"If you stay on this rez," Mr. P said, "they're going to kill you. I'm going to kill you. We're all going to kill you. You can't fight us forever."
"I don't want to fight anybody," I said.
"You've been fighting since you were born," he said. "You fought off that brain surgery. You fought off those seizures. You fought off all the drunks and drug addicts. You kept your hope. And now, you have to take your hope and go somewhere where other people have hope."
This unusual call to arms from Junior's math teacher makes him realize that he needs to leave the stifling, hopeless reservation atmosphere if he ever wants his life to be more than the despair he sees around him. He asks his parents to enroll him in Reardan, a non-reservation school. A school where the only other Indian is the school mascot.
It would be so easy for a book like this to be excessively moralistic, to beat readers over the head with the idea that generations of white people annihilated the culture of countless indigenous people. And though there were moments where I felt like that point was certainly made explicit, this is not a predictable story where either the brown man gets beaten down by the white man yet again, nor is it a story where everybody holds hands and sings songs at the end. It reflects the complexity of real life, with painful and haunting details that could only come from real experiences of reservation life--making Junior a sort of every-boy who both suffers greatly and finds strength and friendship in unlikely places. This story has a parable-like quality, too, but also succeeds in being laugh-out-loud funny as well as touching.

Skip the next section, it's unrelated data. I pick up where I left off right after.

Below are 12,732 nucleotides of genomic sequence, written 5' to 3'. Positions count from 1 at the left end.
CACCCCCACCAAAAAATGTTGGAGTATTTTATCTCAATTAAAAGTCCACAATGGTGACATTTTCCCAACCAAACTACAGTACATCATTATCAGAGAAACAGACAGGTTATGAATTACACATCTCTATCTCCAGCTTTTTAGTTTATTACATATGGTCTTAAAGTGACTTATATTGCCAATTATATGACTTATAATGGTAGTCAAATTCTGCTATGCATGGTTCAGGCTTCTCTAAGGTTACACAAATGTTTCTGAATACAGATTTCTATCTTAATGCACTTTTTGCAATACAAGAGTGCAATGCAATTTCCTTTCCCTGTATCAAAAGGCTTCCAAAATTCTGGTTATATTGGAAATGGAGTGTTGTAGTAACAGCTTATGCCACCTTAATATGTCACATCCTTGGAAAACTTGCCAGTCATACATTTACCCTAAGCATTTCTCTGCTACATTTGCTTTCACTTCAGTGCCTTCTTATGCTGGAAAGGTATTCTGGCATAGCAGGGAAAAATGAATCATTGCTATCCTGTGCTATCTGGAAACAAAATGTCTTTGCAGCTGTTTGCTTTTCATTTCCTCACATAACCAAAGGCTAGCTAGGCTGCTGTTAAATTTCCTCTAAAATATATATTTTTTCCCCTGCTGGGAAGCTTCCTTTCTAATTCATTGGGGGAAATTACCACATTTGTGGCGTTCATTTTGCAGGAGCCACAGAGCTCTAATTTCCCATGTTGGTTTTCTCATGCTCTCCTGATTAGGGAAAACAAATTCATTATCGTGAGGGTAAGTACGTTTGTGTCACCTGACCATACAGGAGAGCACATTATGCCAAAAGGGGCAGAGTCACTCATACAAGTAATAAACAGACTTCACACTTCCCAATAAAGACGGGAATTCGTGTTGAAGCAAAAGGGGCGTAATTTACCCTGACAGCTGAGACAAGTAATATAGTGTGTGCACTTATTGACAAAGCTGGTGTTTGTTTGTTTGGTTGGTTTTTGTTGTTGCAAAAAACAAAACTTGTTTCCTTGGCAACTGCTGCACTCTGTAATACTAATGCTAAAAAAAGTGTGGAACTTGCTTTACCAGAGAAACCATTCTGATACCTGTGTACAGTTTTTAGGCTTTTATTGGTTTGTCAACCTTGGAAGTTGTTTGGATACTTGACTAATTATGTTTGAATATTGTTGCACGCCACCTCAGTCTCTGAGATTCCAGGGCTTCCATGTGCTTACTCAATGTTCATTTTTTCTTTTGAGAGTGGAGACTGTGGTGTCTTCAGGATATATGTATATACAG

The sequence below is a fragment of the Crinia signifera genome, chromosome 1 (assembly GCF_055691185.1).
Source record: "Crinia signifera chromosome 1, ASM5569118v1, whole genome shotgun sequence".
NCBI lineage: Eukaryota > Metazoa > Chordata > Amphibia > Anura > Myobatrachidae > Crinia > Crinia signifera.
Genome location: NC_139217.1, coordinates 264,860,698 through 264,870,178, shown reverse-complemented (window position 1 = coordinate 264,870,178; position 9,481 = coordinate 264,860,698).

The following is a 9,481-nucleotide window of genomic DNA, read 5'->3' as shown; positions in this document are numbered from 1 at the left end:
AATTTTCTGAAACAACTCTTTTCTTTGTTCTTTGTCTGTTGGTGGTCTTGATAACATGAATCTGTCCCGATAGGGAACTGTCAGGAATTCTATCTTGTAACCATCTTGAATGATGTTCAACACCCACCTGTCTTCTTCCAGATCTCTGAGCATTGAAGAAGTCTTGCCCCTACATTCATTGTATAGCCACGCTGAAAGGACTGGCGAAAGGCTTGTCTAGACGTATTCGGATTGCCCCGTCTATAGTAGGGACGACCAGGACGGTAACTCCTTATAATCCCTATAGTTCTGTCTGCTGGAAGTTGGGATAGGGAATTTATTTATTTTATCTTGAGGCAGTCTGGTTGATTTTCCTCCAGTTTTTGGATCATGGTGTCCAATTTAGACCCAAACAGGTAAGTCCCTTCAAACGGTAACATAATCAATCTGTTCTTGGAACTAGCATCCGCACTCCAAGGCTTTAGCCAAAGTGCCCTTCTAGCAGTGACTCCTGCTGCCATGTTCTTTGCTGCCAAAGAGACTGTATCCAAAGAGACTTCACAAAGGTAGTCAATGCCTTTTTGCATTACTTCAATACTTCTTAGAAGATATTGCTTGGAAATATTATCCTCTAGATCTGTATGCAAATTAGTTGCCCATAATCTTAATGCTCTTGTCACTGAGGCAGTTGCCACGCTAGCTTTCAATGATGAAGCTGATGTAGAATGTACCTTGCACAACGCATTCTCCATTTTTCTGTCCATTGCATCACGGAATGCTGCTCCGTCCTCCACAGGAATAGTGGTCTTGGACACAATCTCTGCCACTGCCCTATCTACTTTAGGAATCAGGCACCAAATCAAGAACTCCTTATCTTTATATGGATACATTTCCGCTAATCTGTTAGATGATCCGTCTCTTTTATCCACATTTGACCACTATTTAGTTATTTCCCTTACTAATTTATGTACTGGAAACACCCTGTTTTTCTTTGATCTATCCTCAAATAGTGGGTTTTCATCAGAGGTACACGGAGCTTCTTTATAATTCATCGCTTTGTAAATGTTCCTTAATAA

Don't miss the upcoming interview with Sherman Alexie on our sister site, Finding Wonderland, during next month's Winter Blog Blast Tour.